Why Use Political Analogies?

Étienne Plourde

Comparison and analogies are a key political tool: they insinuate a certain course of action will have the same outcome as another, or they create a hierarchy of events. As per the example cited by Gordon’s piece, comparing the camps along the contemporary American-Mexican border to the camps of Nazi Germany serves (for those making the comparison) to bind Trump’s immigration policy to Nazi horrors, while those opposing these comparisons argue they are preserving the ‘non-partisan’ status of the Holocaust as a metonym for ‘ultimate evil’.

I am particularly interested in the rhetorical value of making these accusations (when they are facile or politically motivated, and fail to conform to the intellectual honesty described by Moyn). Why is it not sufficient to debate the issue at hand purely on its own? There must be some special rhetorical value to this avenue of attack to justify its use, particularly given that the diminishing returns associated with this strategy.

As Moyn warns, use of analogies is itself analogous to ‘crying wolf’: if dire warnings of ‘existential threats’ are trotted out at every action, the population may simply become inured to these calls to action. Overuse of these analogies may also, as de Grazia describes Mussolini as doing, leave the accuser open to accusations of having no political platform other than sabotaging the accused. This tactic has certainly made a resurgence in the past four years of American politics, with criticism of the Administration being dismissed and mocked as the results of ‘Trump Derangement Syndrome’.

The most obvious motivation, I think, is to tap into the power of whatever metonym is being invoked. By describing something as ‘Nazi-like’ or ‘quasi-fascist’, the accuser is hoping to clobber the accused with the already-settled societal value that ‘Nazi = bad’. The terms of the debate, with that accusation as an opening volley, are not built around the morality of the accused, but around the strength of the analogy. The power of this shorthand is revealed in the examples given by de Grazia, where the case for foreign intervention in Vietnam and Libya and Yugoslavia and Iraq is argued in terms of their similarity to the Third Reich; as well as the way in which political parties that may flirt with Nazi ideology will reject the labels.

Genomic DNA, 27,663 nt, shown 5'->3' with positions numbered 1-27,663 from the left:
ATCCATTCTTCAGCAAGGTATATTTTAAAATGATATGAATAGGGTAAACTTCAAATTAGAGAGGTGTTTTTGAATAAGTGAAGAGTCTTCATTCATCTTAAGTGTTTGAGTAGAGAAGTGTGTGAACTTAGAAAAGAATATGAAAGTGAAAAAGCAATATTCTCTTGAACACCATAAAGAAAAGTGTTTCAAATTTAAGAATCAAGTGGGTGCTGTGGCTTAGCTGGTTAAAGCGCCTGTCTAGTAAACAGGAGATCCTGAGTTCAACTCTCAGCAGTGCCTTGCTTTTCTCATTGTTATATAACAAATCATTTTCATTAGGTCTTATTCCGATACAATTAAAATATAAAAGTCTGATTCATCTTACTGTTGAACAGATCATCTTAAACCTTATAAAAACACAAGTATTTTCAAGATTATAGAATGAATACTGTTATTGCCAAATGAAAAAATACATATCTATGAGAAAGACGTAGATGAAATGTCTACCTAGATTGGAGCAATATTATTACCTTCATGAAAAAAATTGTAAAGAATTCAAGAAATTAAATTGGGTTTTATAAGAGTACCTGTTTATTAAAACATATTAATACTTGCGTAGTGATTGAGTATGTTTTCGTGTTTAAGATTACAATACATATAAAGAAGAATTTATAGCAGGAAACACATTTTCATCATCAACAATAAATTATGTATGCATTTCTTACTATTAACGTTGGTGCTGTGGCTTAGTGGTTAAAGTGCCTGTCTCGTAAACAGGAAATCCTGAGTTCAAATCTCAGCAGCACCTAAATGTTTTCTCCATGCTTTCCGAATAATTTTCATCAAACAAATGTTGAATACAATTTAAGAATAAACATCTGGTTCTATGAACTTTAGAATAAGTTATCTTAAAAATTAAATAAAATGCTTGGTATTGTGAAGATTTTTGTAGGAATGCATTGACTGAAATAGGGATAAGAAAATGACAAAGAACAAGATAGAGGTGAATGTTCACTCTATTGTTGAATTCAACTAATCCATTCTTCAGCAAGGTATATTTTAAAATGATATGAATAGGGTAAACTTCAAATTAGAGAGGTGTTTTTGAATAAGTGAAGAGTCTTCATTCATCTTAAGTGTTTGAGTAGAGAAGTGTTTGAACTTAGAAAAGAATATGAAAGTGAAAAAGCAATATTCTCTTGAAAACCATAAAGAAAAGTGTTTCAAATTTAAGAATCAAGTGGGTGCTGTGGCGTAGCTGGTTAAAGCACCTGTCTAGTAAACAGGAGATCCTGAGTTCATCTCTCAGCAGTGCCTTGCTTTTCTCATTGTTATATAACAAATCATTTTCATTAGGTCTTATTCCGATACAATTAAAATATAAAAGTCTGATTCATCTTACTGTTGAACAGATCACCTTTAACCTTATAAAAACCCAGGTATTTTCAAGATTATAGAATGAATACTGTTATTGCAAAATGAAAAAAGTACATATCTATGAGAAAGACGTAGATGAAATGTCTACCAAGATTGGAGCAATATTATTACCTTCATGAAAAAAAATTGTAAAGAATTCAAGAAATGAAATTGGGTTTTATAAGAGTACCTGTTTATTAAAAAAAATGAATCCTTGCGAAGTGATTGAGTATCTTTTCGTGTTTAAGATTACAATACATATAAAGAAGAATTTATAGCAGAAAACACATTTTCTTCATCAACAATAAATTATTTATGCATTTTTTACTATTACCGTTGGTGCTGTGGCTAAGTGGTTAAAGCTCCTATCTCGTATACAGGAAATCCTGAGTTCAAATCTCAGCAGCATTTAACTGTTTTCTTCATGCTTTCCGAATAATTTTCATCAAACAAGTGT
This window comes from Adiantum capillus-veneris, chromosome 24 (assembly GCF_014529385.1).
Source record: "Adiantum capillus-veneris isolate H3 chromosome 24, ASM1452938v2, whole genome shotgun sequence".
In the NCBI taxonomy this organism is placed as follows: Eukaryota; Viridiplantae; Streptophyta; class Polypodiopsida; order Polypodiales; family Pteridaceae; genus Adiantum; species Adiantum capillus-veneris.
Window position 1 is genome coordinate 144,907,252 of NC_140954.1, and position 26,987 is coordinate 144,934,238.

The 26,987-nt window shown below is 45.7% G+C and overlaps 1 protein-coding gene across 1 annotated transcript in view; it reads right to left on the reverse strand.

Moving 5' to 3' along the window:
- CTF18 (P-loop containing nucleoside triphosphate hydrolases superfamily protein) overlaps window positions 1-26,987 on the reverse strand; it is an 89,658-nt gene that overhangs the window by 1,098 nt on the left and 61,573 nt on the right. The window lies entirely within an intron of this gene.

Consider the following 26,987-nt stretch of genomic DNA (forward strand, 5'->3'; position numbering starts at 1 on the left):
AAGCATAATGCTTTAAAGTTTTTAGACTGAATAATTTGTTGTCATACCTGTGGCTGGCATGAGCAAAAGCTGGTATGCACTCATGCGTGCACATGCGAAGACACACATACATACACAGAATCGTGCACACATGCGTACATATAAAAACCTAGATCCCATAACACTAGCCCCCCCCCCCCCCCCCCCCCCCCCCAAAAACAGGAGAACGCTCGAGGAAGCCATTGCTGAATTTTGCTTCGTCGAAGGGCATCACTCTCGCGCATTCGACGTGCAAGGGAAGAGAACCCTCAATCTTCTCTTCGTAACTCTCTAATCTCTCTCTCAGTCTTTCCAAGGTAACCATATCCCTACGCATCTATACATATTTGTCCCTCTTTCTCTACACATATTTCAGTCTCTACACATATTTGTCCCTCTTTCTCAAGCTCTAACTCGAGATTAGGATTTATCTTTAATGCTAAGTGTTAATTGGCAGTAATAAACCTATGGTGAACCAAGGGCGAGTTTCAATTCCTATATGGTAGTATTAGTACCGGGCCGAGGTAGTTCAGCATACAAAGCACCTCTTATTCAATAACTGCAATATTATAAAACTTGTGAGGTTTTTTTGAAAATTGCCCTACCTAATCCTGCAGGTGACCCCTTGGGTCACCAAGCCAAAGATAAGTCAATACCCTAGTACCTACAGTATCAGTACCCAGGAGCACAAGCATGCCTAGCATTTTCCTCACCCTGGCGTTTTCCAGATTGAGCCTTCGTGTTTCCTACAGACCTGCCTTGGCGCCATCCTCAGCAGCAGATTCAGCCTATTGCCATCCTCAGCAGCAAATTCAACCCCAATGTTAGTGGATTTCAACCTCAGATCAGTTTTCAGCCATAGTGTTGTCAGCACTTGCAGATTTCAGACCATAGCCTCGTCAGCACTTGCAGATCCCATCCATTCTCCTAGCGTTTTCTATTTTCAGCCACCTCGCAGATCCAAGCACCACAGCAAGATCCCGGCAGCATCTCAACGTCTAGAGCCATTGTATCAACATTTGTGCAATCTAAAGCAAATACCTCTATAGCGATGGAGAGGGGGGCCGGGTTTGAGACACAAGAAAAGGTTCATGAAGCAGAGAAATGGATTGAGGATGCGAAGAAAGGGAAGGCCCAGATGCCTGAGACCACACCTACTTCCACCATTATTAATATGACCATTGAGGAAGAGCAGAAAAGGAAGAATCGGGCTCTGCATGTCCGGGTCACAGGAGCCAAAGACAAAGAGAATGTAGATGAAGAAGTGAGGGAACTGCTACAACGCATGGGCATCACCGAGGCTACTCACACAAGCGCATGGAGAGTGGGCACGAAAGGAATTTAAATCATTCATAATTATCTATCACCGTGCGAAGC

Arguably, tainting a political actor with accusations of Nazi-likeness hopes to legitimate action against them in two ways. Firstly, there is what is mentioned above, in which the agreed-upon equation that ‘Nazi = valid target for violence’ is applied to the new target. Secondly, though, there is the insinuation that the target is following a foreign ideology, that it is acting in a way alien to the country and thus is an illegitimate ruler due to this imported creed.

By presenting fascism as this amorphous force that has inflicted pain across borders and eras, then, referencing it serves to build alliances. By claiming that a political actor is but the latest iteration of a fascist evil unbound by time or place, the accuser calls for all the others who have been victimized by its previous forms – of which there are countless alleged cases, as Allardyce and Finchelstein bemoan – to avenge themselves. It is a cry for allies, it paints the accused as an iredeemable pawn of a loathed movement that must be put down wherever it is found, and it allows the accuser to claim the moral virtue of Holocaustic victims, as they fight the same enemy.

While the individuals lobbing accusations of ‘fascism’ and ‘Nazism’ are presumably not plotting the specific appeals of this strategy, I believe the above serves to cover at least the basics. Calling the opponent a Nazi simplifies the argument by removing the need to argue morality; it delegitimizes the opponent by painting them as irredeemably evil and exogenous; and serves as a rallying cry for opposition, aligning the accuser with the societally-recognized victims of fascism and calling for those who care about those causes to take action regarding this one.

Works Referenced

Allardyce, G. (1979, April). What Fascism is Not: Thoughts on the Deflation of a Concept. The American Historical Review, 84(2), 367-388.

de Grazia, V. (2020, August 13). What we don’t understand about Fascism: Using the word incorrectly oversimplifies history – and won’t help us address our current political crisis. ZOCALO. Retrieved from https://www.zocalopublicsquare.org/2020/08/13/understand-fascism-american-history-mussolini-hitler-20th-century/ideas/essay/

Finchelstein, F. (2017). Introduction: Thinking Fascism and Populism in terms of the Past. In F. Finchelstein, From Fascism to Populism in History (pp. 1-30). Oakland: University of California Press.

Gordon, P. E. (2020, January 7). Why Historical Analogy Matters. Retrieved from The New York Review of Books: https://www.nybooks.com/daily/2020/01/07/why-historical-analogy-matters/

Moyn, S. (2020, May 19). The Trouble with Comparisons. Retrieved from The New York Review of Books: https://www.nybooks.com/daily/2020/05/19/the-trouble-with-comparisons/

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